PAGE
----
Editions it en

The Candoglia marble extraction process today, yesterday and always…

Insights into the negatives of the Duomo di Milano

20180129 105145
14 February Feb 2019 0955 14 February 2019

On 3 September 2018 a huge block of pink marble was extracted from the Candoglia marble quarries with a majestic roar, whose vibrations shook the very core of the mountain. The block was 60 m3 with weight 2.8 tons, height 5 m, width ca. 8 m and thickness diminishing from 1.45 m to 0.90 m. Given the scarce presence of amphiboles or pyritised layers, ca. 40% of the material will be used for the Duomo di Milano, marking an excellent year.

But let’s step back for a moment… where are we and what do we mean by marble cultivation?

In the heart of Val d’Ossola, at the border between Piedmont and Lombardy, overlooking the southern slopes of the Alps and surrounded by waterways (five lakes, on the banks of the river Toce), we find the Candoglia district. It has been famous since the 14th century for the cultivation of pink marble that is only used for construction works at the Duomo di Milano, with a perpetual concession granted by the Mayor Gian Galeazzo Visconti.

Generations of men have taken it in turns to transform this barren and wild mountain land into vital energy for the Cathedral by placing their manual skills, ancient know-how and the sweat produced by hard work at the service of history, of mankind and of nature.

The first news of extraction activities can be traced to the Roman age, when the quarries were situated where marble surfaced in the valley bottom and was more easily accessible. But the vein of metamorphic rock was long and narrow, generating the need to reach higher altitudes in the course of time. Hence the workers were transferred based on the resources, which were often hard to reach. Of the many caves, which can still be seen today by climbing the green slopes, the “Mother Cave” is still active at a height of 610 m a.s.l., where there is plenty of material available with ideal extraction conditions, namely a lesser incline and a broader descent that is safer than via di “lizza” for handling and transporting marble blocks. The first reinforcement and consolidation actions, and monitoring of rock movements have been implemented here, in the main marble quarry, since 1968. These are the necessary premises for the development of marble cultivation, both vertical and longitudinal. To date the yearly excavated marble suffices to meet the needs of the Duomo’s restoration activities and to replace its deteriorated pieces.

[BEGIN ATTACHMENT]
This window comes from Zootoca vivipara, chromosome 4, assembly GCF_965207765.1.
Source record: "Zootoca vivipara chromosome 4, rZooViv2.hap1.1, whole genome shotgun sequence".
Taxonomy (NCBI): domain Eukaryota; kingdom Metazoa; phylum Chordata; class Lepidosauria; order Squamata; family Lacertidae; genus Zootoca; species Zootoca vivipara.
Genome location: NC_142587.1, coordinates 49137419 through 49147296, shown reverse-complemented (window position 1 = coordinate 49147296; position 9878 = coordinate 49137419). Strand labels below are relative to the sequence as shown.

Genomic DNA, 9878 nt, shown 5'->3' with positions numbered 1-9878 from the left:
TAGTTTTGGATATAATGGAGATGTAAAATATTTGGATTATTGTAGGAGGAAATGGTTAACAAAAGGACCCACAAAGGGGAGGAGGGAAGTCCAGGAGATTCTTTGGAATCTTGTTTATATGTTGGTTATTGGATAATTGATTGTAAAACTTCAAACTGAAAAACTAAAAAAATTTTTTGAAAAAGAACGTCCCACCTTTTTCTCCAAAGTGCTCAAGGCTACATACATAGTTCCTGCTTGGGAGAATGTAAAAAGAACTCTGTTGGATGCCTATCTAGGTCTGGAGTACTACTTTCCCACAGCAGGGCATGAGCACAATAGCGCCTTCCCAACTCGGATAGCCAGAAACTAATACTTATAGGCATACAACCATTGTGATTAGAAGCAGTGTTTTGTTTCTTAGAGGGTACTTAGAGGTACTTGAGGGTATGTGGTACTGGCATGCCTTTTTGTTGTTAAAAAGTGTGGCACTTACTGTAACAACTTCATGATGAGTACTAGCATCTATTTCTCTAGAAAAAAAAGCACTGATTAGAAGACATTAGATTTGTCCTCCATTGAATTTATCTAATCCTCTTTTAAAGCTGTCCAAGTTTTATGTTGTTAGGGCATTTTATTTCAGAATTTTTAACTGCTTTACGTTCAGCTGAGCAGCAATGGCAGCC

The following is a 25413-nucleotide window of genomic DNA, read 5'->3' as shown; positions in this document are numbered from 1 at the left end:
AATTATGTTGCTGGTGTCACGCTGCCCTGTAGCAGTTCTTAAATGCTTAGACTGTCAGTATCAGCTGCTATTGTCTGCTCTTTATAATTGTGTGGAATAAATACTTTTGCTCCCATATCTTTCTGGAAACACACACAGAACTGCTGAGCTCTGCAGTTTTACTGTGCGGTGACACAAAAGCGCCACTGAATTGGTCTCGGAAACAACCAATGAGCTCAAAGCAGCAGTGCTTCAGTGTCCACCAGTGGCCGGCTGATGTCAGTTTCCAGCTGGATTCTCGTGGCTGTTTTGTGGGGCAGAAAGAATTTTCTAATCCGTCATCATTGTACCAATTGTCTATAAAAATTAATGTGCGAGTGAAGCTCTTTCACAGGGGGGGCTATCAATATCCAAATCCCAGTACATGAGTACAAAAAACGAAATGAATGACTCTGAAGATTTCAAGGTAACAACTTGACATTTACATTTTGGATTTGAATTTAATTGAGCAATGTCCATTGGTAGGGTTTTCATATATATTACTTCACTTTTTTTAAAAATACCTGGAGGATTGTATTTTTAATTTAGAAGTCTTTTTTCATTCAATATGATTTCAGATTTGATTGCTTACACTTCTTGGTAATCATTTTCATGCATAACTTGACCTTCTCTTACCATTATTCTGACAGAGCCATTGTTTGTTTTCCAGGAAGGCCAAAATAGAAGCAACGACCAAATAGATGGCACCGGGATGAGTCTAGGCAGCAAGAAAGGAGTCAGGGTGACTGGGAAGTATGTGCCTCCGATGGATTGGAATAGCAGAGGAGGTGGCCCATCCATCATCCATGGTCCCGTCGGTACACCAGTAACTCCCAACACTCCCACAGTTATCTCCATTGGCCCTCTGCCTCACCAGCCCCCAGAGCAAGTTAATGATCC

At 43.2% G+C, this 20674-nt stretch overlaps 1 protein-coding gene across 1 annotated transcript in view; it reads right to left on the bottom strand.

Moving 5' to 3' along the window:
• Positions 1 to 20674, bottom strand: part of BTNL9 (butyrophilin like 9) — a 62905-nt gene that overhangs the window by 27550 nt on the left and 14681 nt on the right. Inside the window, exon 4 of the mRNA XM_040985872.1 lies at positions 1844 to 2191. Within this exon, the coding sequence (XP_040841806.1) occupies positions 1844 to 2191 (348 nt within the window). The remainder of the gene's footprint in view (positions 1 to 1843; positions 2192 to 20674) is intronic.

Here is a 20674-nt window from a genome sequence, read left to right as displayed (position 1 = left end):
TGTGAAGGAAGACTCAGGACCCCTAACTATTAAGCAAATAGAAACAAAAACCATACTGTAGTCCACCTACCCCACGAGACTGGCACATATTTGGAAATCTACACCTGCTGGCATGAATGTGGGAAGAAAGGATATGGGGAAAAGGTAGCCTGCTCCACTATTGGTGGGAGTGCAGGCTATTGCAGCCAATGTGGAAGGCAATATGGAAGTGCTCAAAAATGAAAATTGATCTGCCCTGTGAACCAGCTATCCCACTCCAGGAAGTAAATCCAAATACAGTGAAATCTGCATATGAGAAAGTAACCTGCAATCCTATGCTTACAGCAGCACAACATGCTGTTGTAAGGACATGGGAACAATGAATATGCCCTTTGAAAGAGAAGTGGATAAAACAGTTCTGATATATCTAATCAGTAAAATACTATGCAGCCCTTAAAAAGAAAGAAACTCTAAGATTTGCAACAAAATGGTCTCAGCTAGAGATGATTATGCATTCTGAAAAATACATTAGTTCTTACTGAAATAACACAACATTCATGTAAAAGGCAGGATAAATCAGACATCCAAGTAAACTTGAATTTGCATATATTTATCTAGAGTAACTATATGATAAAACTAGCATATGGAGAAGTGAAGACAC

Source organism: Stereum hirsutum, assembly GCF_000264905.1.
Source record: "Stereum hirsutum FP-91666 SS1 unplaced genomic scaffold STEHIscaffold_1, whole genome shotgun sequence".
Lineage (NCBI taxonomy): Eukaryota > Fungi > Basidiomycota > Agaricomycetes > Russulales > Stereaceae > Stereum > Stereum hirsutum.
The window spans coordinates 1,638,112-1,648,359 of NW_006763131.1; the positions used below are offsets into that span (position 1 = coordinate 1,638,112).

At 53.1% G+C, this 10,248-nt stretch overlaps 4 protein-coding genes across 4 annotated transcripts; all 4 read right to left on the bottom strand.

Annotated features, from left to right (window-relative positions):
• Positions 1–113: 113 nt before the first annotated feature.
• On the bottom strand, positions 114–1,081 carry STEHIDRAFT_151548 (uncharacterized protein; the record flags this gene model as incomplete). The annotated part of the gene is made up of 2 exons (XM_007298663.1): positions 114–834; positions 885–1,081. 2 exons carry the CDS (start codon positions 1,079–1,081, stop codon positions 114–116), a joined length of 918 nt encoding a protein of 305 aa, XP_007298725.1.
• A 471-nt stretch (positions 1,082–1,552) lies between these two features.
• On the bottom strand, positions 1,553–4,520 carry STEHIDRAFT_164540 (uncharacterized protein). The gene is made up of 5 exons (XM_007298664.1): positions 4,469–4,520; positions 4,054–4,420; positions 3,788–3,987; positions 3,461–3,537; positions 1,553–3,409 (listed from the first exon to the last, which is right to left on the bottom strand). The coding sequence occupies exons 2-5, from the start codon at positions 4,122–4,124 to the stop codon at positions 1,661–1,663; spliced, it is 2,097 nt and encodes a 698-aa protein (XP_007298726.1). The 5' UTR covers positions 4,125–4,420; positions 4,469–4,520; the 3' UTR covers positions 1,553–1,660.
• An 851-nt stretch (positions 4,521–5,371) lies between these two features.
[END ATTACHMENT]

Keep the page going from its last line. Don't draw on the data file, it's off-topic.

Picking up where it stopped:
The marble extraction process currently comprises 3 phases: drilling, cutting and tilting. Four holes are initially bored (each takes about 1 hour to perform), first horizontally and then vertically, following the incline of the schistosity to produce less waste. The scope is to create a continuous path for the insertion of a 20 cm diameter diamond wire, made up of a series of pearls placed at an equal mutual distance of 3 cm, impregnated with syntherised diamonds, entirely lined with plastic to avoid sudden and violent dispersion of the pearls in case of breakage. Once the wire is inserted into the 90 mm diameter cultivation holes, its ends are tied to form a ring on one of the pulleys operated by an electric device that moves backwards on a rack. The wire is then loaded, which means that it is repeatedly twisted to prevent the pearls from deforming during the cutting process. Cutting speed is about 12 m2/h but varies based on the minerals present in the rock.

After basic cutting of the back and sides is completed, the marble block is isolated from the rest of the mass. Then, hydrodynamic cushions are inserted into the vertical cuts and inflated by introducing pressurised water. Hence, the cracks are widened until an oleodynamic jack can be inserted to further increase the gap, causing either the entire block or parts of it to tilt. These parts are carried outside the cave with a winch and then conveyed to the sawmill, where they are subjected to final coping.

This process eliminates the “defects” of the block, such as inserts of pyrite or quartzite, uneven surfaces or mineralised layers that are not appreciated. The “scrap” is ground in the jaw crusher with calcium carbonate to obtain a material that can be reutilised as sub-base for roads or for building foundations. The water used during the cutting process is purified and filtered to yield pure calcium carbonate and crystal clear water that flows to the valley. No scrap is left unused at the end of the process.